**Spoiler Alert** To be honest, I’d like to rate this 3.5 Stars. It’s not bad, just a bit disappointing. Supergirl vol. 1 Reign of the Cyborg Supermen collects Supergirl Rebirth and the first six issues of the newest Supergirl series from DC Comics. This Supergirl is heavily influenced by the CW Series, it seems, but leaves out some of the best parts of that show. Alex Davers, Kara’s human adopted sister on the CW series is nowhere to be seen here. But 16-year-old Kara is being raised by two DEO Agents, Eliza and Jeremiah Danvers. At times, the Danvers act like parents. But at other times, they act like secret agents simply doing a job. Kara, herself, is sent to a regular high school in National City. Well, a science and technology magnet school, though Kara is confused by the primitive nature of the technology she uses at the school. It isn’t quite, “a keyboard how quaint”, but it’s close.

However, Kara and one of her classmates are soon taken out of school entirely to be part of Cat Grant’s Young Innovators program at her new Catco Corporation. Other than her determination to deny young people a normal education, Cat is actually one of the most interesting characters in this book. She is just starting Catco, and is remarkably astute, realizing both that she can be her own worst enemy and that to do what she wants with Catco, she needs the new ideas she can get from the young. I would have no problem with her Young Innovators program if it was a Summer internship, or even a “gap year” program, but taking young people out of school and putting them straight in to an incredibly stressful and competitive business environment, with no mentoring, structure, or help? That’s just not a good thing. 16-year-olds are too young to be told to sink or swim. But I digress.

The second part of the story is where the title comes from: the Cyborg Supermen. Kara’s father, Zor-El returns. He is now a cyborg, and wants to return Kara to Argo city. Worse, his plan to bring back the citizens of Argo City involves turning them into Cyborgs who will suck the life out of humans to become truly living. Kara isn’t having it, and the fight scenes between Kara and her misguided father have meaning because there are emotional reasons behind why the two are fighting. And as misguided as Zor-El is, he has his own point of view. In the end, he only wants to save his people, the last city of Krypton. Of course, doing that by killing a city’s worth of people on Earth, in a strangely vampiric way, isn’t the best way to accomplish this – but at least Zor-El isn’t being evil simply for the sake of being evil. And Kara really, really gets to kick butt. She is powerful, strong, and ultimately defeats Zor-El and his super-powered cyborgs, both by using her wits and by physically beating Zor-El. That was enjoyable.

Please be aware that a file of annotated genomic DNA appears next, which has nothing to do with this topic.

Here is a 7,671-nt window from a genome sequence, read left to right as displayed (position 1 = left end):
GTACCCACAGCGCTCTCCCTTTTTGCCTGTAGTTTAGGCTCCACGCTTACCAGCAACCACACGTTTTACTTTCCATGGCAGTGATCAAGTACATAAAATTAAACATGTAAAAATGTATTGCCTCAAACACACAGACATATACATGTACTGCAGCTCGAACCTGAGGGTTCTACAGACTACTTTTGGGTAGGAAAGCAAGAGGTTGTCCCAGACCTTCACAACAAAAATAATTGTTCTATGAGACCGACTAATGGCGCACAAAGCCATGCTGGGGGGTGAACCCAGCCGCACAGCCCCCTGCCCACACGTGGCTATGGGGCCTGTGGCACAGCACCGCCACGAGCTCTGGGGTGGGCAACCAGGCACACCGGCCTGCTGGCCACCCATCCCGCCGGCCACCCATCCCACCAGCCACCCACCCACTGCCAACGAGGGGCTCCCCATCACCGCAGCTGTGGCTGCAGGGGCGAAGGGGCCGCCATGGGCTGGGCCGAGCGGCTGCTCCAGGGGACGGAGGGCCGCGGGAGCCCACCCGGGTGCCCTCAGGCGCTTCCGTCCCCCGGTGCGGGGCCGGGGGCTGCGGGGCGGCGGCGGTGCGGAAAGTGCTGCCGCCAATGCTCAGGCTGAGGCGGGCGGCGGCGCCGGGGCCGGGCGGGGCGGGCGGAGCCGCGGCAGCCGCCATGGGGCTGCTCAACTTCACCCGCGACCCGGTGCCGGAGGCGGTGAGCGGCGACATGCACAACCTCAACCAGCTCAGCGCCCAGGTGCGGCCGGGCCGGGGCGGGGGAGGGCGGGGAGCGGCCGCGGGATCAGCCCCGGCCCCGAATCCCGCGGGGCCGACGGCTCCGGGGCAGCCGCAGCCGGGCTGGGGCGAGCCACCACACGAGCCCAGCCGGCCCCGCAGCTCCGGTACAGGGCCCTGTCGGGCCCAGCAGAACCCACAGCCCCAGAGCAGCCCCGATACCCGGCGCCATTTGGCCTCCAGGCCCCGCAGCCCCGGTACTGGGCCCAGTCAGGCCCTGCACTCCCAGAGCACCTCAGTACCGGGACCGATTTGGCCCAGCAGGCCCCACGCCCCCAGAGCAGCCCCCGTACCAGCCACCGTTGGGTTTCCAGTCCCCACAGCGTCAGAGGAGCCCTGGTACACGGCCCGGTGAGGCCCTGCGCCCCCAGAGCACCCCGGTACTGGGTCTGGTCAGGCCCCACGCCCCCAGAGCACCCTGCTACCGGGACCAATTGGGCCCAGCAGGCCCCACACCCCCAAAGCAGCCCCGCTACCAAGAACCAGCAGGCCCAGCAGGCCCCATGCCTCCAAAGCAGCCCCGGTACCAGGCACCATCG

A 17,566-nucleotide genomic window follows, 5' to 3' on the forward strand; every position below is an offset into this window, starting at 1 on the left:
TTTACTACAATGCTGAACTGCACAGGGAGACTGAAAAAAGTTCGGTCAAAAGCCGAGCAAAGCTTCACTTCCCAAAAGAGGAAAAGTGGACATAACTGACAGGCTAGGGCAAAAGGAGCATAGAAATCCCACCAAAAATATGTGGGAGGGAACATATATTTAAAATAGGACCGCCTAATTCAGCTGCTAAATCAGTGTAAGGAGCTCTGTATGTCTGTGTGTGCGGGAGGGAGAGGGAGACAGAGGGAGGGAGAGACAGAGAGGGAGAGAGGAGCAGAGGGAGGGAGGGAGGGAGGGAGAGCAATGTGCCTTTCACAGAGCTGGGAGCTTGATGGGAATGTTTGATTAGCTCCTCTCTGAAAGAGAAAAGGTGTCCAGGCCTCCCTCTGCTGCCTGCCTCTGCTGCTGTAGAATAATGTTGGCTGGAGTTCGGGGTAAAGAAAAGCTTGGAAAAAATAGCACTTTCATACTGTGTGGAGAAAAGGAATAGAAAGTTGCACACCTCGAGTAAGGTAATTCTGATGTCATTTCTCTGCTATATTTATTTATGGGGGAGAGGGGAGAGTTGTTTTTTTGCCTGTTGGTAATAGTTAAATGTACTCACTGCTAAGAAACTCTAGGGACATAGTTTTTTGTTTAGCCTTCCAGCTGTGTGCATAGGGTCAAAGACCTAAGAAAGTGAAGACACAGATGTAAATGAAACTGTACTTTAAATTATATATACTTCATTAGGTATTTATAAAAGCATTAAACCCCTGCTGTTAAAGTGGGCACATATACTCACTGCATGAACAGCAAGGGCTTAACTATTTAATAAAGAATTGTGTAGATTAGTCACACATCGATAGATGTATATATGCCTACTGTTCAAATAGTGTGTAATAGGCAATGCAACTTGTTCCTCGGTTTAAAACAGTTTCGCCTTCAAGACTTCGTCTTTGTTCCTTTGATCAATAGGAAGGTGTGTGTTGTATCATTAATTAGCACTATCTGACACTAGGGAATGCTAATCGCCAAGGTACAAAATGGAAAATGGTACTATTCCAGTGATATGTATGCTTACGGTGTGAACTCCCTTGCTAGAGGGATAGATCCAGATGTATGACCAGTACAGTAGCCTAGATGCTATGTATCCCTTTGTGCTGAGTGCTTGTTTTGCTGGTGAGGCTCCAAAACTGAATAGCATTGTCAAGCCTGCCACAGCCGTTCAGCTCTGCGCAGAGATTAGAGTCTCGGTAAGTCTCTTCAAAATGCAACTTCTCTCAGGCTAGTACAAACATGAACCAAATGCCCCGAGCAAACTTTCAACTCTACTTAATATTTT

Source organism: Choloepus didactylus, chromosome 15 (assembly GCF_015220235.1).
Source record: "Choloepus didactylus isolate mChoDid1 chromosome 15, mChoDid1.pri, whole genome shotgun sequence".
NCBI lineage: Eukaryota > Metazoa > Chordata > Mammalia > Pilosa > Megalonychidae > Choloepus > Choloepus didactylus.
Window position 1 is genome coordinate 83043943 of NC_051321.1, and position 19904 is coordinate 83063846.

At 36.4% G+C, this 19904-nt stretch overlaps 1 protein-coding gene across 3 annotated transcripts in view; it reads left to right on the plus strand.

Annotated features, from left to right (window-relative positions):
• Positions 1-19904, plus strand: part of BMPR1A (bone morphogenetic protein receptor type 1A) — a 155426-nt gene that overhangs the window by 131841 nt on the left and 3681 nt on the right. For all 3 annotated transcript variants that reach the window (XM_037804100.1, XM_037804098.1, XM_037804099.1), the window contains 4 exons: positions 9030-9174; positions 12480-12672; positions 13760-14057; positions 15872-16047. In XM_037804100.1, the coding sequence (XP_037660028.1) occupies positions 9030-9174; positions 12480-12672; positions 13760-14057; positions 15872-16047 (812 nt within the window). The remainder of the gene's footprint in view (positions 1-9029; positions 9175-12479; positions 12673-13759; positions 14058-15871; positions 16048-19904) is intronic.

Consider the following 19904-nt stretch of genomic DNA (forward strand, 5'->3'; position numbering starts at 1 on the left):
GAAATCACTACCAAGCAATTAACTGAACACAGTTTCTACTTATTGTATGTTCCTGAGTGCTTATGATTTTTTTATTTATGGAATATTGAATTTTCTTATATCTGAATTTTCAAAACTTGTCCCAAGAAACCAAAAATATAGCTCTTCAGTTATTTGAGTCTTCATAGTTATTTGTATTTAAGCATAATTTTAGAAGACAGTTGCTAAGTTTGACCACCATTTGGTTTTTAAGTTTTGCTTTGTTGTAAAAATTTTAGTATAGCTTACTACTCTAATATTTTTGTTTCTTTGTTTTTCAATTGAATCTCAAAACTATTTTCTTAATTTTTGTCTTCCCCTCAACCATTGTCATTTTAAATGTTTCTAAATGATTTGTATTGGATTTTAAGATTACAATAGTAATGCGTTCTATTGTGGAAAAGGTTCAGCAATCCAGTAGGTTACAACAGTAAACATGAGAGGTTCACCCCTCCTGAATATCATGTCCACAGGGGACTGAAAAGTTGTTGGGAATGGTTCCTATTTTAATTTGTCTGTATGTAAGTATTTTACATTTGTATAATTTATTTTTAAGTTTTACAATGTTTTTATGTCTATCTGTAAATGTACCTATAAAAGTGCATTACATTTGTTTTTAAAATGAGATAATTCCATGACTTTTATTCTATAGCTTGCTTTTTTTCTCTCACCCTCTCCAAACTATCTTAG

Overall, Supergirl in many ways feels like young adult fiction. A teenaged girl would probably enjoy the story more than I did. Still, I also did not hate it, I was just disappointed. I felt Kara was a bit too young. I didn’t like the “send Supergirl to high school” thing, and apparently neither did the writers, because no sooner than they sent her there than they pulled her out. Why not make her a 17 or 18-year old high school graduate at least? Or make Cat’s program a Summer internship? The plot with Kara’s father had emotional impact, at least, so that worked. Kara was strong throughout, which was also good. The art has a Japanese Anime look, though the colors are bright with a lot of red and blue, as a Superman family book should be.

Recommended with reservations.

Book Review – The Hellblazer vol. 1: The Poison Truth

  • Title: The Hellblazer vol. 1: The Poison Truth
  • Author: Simon Oliver
  • Artist: Moritat, Andre Szymanowicz, Sal Capriano
  • Line: Rebirth
  • Characters: John Constantine, Chas, Mercury, Swamp Thing, Abby, Clarice
  • Publication Date: 2017
  • Publisher: DC Comics
  • Date Reviewed on GoodReads: 05/15/2017